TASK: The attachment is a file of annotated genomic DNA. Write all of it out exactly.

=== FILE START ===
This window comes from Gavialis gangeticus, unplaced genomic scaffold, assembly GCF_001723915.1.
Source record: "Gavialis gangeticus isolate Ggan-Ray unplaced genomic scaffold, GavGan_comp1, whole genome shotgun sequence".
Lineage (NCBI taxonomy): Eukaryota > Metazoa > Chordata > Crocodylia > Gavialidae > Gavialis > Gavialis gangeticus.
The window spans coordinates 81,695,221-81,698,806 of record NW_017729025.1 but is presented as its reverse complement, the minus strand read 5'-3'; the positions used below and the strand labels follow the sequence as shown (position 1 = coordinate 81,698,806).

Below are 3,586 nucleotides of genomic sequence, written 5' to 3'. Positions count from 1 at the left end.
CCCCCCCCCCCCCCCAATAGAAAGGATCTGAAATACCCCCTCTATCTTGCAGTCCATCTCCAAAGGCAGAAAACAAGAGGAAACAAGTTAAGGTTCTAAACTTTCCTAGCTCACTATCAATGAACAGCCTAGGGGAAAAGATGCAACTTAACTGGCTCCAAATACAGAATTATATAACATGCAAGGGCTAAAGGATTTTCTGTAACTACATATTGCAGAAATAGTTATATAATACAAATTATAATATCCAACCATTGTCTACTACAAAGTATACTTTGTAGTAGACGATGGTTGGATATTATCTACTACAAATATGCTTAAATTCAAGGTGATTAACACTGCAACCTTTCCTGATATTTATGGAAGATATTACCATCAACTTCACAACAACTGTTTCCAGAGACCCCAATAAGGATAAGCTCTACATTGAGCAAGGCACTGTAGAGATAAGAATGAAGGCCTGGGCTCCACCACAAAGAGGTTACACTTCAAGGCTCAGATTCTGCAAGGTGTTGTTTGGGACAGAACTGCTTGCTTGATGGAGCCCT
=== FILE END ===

This window comes from Gavialis gangeticus, unplaced genomic scaffold, assembly GCF_001723915.1.
Source record: "Gavialis gangeticus isolate Ggan-Ray unplaced genomic scaffold, GavGan_comp1, whole genome shotgun sequence".
Lineage (NCBI taxonomy): Eukaryota > Metazoa > Chordata > Crocodylia > Gavialidae > Gavialis > Gavialis gangeticus.
The window spans coordinates 81,695,221-81,698,806 of record NW_017729025.1 but is presented as its reverse complement, the minus strand read 5'-3'; the positions used below and the strand labels follow the sequence as shown (position 1 = coordinate 81,698,806).

Below are 3,586 nucleotides of genomic sequence, written 5' to 3'. Positions count from 1 at the left end.
CCCCCCCCCCCCCCCAATAGAAAGGATCTGAAATACCCCCTCTATCTTGCAGTCCATCTCCAAAGGCAGAAAACAAGAGGAAACAAGTTAAGGTTCTAAACTTTCCTAGCTCACTATCAATGAACAGCCTAGGGGAAAAGATGCAACTTAACTGGCTCCAAATACAGAATTATATAACATGCAAGGGCTAAAGGATTTTCTGTAACTACATATTGCAGAAATAGTTATATAATACAAATTATAATATCCAACCATTGTCTACTACAAAGTATACTTTGTAGTAGACGATGGTTGGATATTATCTACTACAAATATGCTTAAATTCAAGGTGATTAACACTGCAACCTTTCCTGATATTTATGGAAGATATTACCATCAACTTCACAACAACTGTTTCCAGAGACCCCAATAAGGATAAGCTCTACATTGAGCAAGGCACTGTAGAGATAAGAATGAAGGCCTGGGCTCCACCACAAAGAGGTTACACTTCAAGGCTCAGATTCTGCAAGGTGTTGTTTGGGACAGAACTGCTTGCTTGATGGAGCCCT